Gateway Bike Plan Calls for 1,000 Miles of Lanes and Trails In and Near St. Louis

Categories: Community
st louis bike plan.jpg
Great Rivers Greenway yesterday released an online copy of its Gateway Bike Plan that calls for 1,011 miles of bike lanes, shared use lanes and other bicycle facilities throughout St. Louis, St. Louis County and urbanized areas of St. Charles County.

The plan is to be put into effect over the next twenty years. A hundred area municipalities participated in drafting the plan, as did the Missouri Department of Transportation, Metro, East-West Gateway Council of Governments and Trailnet.

"Connecting communities, promoting good health and providing transportation alternatives are just the beginning of creating a vibrant region," says Susan Trautman, executive director of Great Rivers Greenway. "The Gateway Bike Plan helps to foster the development of safer cycling routes,"

Let's hope so. In the meantime, it would just help if St. Louis motorists would be more willing to share a lane with bicyclists. That's just this bike commuter's opinion, anyway.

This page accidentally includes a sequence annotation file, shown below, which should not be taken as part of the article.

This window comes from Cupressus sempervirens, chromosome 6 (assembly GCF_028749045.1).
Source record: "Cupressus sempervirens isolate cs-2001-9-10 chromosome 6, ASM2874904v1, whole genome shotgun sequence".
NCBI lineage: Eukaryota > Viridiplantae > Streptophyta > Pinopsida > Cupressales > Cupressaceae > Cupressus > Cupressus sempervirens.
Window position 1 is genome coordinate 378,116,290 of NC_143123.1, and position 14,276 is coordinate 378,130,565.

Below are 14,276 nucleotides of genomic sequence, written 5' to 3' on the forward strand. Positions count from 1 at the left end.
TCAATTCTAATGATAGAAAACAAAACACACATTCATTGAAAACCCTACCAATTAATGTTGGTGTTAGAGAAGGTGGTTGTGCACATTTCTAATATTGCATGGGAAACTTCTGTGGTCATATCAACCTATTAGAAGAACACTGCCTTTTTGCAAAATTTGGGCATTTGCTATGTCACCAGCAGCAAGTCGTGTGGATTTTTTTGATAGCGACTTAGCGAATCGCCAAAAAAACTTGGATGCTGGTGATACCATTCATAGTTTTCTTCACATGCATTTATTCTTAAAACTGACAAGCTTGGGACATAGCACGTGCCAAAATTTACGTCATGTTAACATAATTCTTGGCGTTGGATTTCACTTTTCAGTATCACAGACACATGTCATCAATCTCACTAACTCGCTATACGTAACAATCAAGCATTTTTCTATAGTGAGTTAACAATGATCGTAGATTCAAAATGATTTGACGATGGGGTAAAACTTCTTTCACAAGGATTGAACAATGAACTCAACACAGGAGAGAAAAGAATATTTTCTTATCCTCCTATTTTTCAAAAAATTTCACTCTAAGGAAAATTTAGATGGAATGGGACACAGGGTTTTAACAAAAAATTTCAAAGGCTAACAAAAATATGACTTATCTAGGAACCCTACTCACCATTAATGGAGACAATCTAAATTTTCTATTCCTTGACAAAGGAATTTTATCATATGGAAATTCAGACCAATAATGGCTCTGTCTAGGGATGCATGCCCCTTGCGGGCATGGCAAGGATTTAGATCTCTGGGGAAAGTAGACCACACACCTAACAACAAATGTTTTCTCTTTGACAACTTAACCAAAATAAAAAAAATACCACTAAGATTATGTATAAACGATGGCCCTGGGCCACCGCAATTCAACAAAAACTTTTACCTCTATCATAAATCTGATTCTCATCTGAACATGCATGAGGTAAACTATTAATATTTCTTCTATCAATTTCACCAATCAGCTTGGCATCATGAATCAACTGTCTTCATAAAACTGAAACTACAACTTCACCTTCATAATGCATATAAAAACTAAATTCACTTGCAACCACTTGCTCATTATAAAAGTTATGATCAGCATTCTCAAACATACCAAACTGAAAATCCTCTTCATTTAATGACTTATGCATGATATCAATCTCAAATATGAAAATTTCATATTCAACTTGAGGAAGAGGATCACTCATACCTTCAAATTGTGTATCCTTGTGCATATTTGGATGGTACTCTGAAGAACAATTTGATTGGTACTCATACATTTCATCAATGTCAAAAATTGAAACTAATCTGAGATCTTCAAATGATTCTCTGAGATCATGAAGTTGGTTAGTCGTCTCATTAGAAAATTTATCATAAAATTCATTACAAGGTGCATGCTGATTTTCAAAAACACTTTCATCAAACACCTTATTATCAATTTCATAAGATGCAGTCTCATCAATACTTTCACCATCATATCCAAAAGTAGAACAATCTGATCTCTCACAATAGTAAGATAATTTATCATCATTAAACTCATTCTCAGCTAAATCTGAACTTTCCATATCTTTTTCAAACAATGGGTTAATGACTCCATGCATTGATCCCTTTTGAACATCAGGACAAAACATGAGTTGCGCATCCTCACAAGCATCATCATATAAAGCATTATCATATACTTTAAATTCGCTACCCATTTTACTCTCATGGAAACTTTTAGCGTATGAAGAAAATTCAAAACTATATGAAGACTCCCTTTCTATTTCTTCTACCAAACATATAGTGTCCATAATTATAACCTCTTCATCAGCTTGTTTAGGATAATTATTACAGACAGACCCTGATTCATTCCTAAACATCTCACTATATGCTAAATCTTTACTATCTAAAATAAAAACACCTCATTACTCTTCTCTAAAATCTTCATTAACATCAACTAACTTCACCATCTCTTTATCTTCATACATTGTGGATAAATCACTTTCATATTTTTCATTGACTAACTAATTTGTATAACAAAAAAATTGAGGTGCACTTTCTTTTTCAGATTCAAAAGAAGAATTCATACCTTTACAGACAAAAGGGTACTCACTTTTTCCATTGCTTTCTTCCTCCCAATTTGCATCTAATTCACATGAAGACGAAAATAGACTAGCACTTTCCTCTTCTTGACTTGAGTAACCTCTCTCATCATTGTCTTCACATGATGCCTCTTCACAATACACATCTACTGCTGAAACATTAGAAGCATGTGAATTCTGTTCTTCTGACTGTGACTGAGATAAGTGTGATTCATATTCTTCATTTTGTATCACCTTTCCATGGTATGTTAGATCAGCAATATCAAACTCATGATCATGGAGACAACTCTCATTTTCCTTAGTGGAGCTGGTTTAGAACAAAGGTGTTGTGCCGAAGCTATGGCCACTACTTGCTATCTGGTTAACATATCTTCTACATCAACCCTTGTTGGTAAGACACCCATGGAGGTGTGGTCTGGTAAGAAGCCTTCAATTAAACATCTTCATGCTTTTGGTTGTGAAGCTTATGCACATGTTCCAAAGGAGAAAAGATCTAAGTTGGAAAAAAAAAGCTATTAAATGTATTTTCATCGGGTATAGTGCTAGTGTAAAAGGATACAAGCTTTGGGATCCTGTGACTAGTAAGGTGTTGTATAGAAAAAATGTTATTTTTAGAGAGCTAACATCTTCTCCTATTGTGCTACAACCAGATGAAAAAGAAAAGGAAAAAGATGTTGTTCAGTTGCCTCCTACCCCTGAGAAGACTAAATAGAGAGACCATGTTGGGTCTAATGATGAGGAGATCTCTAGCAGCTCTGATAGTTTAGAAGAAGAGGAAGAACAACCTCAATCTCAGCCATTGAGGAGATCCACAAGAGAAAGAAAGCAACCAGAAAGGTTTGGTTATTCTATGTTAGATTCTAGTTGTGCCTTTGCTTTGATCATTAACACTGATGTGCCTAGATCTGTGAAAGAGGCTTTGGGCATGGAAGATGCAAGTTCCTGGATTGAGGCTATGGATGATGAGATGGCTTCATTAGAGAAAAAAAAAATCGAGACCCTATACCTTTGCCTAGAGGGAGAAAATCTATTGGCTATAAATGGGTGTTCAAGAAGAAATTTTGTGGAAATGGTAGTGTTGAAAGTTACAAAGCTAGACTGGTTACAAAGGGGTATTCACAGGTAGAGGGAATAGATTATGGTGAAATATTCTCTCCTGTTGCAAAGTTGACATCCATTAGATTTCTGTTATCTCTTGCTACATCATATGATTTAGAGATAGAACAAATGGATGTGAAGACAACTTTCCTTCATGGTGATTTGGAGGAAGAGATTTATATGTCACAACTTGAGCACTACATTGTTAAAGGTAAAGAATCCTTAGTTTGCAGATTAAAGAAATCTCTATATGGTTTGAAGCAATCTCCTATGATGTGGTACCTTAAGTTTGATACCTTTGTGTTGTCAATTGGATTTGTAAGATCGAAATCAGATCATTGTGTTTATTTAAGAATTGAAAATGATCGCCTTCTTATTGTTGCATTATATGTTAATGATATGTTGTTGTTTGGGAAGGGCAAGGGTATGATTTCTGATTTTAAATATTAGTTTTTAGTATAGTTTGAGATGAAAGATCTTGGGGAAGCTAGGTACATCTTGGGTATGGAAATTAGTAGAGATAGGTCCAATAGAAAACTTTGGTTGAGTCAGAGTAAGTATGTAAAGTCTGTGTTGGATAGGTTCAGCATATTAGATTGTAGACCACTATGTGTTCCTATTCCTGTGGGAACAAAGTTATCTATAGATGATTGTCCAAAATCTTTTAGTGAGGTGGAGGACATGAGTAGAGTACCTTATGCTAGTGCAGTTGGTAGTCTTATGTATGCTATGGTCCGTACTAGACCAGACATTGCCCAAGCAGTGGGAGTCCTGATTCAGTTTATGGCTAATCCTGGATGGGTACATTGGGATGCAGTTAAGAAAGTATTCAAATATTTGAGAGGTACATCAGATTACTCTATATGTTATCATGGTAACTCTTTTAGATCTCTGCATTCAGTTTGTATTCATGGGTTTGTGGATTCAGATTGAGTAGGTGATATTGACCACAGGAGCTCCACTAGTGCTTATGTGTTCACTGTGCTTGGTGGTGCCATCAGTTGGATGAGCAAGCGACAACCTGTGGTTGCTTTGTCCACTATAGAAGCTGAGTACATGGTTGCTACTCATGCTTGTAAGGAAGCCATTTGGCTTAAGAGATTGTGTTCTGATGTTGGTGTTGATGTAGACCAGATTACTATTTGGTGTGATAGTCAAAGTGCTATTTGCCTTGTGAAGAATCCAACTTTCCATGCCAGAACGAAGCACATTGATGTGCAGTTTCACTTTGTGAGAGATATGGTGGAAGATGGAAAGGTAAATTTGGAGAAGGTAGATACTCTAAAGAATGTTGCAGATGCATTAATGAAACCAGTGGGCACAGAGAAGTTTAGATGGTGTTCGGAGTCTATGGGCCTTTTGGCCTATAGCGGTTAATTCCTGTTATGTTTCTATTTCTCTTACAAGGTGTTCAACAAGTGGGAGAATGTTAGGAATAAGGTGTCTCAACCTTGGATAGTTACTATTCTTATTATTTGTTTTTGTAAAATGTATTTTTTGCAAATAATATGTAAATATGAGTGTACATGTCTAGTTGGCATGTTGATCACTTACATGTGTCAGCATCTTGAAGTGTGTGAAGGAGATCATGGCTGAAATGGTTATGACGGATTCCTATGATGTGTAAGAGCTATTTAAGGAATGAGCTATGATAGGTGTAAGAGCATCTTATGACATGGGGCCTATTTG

Maps and other documents for the plan can be downloaded at

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Conservative Values
Conservative Values

If we'd lower the amount of public subsidy that goes to maintain an antiquated preference for  single-occupant automobile traffic, we'd have plenty of funds to pay for bike lanes, sidewalks, and improved transit options.


Urbanized areas of st. shucks? Like NEWTOWN?


Bike trails are fine, but it is essential that motorists understand they are not the only ones with the right of way. I live in Tokyo, and it is a great bicycle city. Everybody shares the road with few problems. I just try not to get in anyone's way, make sure I have blinking lights, and we get along.


I am glad to read the post you have posted! Thanks for the informative post!

Mike N.
Mike N.

At the same time, it's important for cyclists to realize the same thing; more often than not I see cyclists blowing stop signs and failing to signal turns.  I think a lot of people who ride on the street don't understand that they need to follow all the same traffic laws as motorists.  That being said, getting people out of their cars and onto bikes and making the city more bike-friendly is definately a good thing.

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